If you never change your mind, why have one? – Edward de Bono
According to the author Dr. Edward De Bono, it is “a tool for group discussion and individual thinking involving six colored hats. “Six Thinking Hats” and the associated idea of parallel thinking provide a means for groups to plan thinking processes in a detailed and cohesive way, and in doing so to think together more effectively.”
The method is copyrighted by Dr. Edward De Bono and do exist a specific certification path for trainers. Nevertheless it is possible to find various documentation describing the method outside the official training path. Principally the method has the aim of strengthening the coherence of thought of a workgroup collaborating in problem solving, brainstorming, or other collective actions.
Dr. De Bono found six “habits” or hats can be worn to drive the collective thought, and each person of the team is invited to think at the problem from the same point of view, which is one of the six “hats”. This is indeed the meaning of the term “parallel thinking”, in that each person thinks synchronously with the team.
This way conflicts are avoided by not evidencing (or limiting in my experience) the natural attitude of the people of wearing a particular point of view as preferred and encouraging a positive collaboration.
The six hats are identified with a specific color. Each hat is a point of view, a perspective. At a time during discussion each person is invited to make and answer questions “as if” her/his perspective were the one declared with the hat.
Wearing a specific hat is a game limited in time, and for each hat the leader should encourage the discussion with the proper questions and stimuli. As an example, for the green-creativity hat the questions should provoke and open to investigation, whether for red hat the leader should give a short time frame in order to avoid rational thinking.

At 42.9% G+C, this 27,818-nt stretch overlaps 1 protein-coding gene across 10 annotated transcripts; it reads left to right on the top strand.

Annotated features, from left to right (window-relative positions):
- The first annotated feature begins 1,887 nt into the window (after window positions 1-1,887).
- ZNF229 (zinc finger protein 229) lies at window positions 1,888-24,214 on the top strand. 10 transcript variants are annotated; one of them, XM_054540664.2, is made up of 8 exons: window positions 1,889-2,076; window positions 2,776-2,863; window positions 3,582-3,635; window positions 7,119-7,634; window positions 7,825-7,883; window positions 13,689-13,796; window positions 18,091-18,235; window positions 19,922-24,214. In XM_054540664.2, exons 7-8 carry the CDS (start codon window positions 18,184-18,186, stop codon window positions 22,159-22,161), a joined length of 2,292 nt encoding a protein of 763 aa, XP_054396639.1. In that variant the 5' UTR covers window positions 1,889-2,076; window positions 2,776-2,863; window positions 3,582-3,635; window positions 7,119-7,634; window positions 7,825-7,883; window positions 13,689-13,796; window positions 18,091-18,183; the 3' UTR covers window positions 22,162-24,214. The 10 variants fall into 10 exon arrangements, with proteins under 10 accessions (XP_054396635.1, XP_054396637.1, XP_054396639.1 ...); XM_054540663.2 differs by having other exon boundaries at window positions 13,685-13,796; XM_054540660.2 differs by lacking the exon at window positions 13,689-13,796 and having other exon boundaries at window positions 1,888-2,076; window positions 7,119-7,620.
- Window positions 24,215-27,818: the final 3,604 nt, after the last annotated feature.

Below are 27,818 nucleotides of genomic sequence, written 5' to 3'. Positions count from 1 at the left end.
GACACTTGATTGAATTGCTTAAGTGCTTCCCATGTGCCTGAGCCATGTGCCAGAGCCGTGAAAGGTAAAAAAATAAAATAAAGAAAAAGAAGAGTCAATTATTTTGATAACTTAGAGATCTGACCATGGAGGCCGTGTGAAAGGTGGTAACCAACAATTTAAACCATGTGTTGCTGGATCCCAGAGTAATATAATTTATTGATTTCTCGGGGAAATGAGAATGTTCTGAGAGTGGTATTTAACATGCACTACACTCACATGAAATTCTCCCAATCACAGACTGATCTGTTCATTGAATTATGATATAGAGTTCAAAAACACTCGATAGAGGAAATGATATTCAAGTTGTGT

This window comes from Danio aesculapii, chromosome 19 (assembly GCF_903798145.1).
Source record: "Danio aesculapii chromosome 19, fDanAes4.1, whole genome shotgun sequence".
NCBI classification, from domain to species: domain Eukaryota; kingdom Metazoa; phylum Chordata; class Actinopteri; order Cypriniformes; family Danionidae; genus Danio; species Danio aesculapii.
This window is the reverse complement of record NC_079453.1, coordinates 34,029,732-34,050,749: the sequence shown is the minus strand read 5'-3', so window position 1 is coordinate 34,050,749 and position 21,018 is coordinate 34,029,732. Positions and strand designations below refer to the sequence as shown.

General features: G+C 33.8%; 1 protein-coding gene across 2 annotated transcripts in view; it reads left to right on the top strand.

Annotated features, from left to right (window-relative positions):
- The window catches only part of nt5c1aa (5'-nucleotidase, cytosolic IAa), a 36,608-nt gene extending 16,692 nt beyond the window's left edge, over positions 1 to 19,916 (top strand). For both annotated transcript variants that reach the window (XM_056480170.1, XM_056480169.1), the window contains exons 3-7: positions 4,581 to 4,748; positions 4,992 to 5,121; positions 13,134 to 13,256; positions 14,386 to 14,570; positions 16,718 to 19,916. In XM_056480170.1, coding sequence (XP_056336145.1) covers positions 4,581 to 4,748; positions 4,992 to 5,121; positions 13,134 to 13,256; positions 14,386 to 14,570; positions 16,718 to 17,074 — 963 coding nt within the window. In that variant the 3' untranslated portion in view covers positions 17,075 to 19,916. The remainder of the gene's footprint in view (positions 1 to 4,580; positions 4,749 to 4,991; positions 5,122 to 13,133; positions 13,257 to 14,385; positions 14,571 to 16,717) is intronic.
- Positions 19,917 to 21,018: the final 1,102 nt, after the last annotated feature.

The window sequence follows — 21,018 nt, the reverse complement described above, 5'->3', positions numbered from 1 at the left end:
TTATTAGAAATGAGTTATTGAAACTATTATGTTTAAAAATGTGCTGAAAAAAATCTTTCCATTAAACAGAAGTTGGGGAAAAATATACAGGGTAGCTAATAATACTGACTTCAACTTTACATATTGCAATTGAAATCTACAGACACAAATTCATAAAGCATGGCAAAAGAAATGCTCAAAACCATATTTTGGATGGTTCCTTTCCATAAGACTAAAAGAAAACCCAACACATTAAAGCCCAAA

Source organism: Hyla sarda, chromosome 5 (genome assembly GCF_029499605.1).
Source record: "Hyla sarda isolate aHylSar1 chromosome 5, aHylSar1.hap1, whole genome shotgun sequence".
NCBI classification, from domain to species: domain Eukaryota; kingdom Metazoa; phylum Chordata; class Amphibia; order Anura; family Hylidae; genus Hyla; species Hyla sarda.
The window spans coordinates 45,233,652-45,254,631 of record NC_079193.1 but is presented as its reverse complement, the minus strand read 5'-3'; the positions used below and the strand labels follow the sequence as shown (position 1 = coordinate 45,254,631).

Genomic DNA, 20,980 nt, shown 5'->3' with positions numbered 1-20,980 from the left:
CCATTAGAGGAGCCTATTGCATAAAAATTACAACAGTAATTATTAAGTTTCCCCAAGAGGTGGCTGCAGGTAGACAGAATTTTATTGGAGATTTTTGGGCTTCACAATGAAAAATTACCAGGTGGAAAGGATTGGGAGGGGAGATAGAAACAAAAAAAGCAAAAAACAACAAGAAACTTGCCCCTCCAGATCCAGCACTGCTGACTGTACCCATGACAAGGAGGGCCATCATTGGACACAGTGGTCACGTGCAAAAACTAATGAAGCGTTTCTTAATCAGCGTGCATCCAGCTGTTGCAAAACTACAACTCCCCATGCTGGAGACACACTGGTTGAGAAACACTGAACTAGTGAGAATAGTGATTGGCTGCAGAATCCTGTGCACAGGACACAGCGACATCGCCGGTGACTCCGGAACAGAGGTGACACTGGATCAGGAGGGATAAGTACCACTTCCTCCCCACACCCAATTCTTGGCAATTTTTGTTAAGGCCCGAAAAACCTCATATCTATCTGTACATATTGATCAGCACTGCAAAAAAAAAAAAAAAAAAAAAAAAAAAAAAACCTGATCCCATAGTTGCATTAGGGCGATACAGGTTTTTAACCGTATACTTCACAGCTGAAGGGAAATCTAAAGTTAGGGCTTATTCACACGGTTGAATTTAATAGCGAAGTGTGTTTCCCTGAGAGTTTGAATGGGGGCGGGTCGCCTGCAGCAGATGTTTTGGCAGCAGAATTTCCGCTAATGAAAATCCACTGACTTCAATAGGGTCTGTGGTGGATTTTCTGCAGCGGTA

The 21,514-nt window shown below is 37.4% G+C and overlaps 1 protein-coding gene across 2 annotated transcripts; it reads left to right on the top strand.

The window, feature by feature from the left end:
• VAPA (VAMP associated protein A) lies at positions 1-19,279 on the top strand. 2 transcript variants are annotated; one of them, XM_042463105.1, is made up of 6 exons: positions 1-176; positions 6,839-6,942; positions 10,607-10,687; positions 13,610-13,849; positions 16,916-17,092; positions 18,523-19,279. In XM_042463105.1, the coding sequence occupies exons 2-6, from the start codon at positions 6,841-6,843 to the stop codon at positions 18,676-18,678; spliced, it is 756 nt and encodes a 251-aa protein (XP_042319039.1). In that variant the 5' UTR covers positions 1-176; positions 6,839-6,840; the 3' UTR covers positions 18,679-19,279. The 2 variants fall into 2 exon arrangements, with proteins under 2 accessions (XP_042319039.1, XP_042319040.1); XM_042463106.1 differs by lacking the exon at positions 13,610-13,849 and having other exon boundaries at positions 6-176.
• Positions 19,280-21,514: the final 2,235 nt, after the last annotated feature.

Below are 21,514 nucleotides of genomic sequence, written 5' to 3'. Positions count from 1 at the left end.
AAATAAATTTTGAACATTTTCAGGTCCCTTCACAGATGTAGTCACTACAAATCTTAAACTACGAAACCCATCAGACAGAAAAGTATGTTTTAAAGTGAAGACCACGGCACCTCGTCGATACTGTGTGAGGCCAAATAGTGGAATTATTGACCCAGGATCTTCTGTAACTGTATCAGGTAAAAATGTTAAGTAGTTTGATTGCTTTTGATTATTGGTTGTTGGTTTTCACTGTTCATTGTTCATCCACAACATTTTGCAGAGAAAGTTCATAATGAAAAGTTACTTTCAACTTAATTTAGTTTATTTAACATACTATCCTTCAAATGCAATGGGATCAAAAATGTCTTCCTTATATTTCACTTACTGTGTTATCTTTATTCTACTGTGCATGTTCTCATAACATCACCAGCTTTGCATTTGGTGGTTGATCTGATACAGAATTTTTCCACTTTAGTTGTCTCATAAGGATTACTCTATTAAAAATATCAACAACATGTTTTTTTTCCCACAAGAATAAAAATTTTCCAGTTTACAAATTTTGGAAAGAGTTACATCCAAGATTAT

Dr. De Bono underlines in his book that because some of the hats can be confused with a particular attitude of a person (e.g. black for conservative people, red for emotional people, etc.), attention should be paid people are not categorized with hats. Hats are the directions to point together, not clusters of people. One more time the training and the skills of the leader are crucial to get things done correctly.
The method enhances the coherence and eases the sharing of ideas by reducing conflicts due to different perspectives of the team members, being them aligned. Nevertheless the results of the teamwork are not necessarily objective, in that the way the method is applied influences the output.
In particular, the order by which the hats are chosen, and the choice to use all or part of the hats, is important to obtain the best outcome, since the results are influenced by it.
A common approach is to start with the blue hat. At the end of the game the blue hat can be used a second time, too, in order to sum up the results. This is because the group has to manage objectives and goals and has to deliver results by coming to an agreement.
Timing matters, too: no one can wear uncomfortable habits endless. The game should be played with a clever leader. We have to remember that asking someone to wear a specific habit could result in a feeling of uncomfort and stress for the people, and the leader should have the skills to manage that.
The main advantage in teamwork is that the “Six Hat method” brings conscious the viewpoint. Let people know which is the “dress they are wearing” is effective.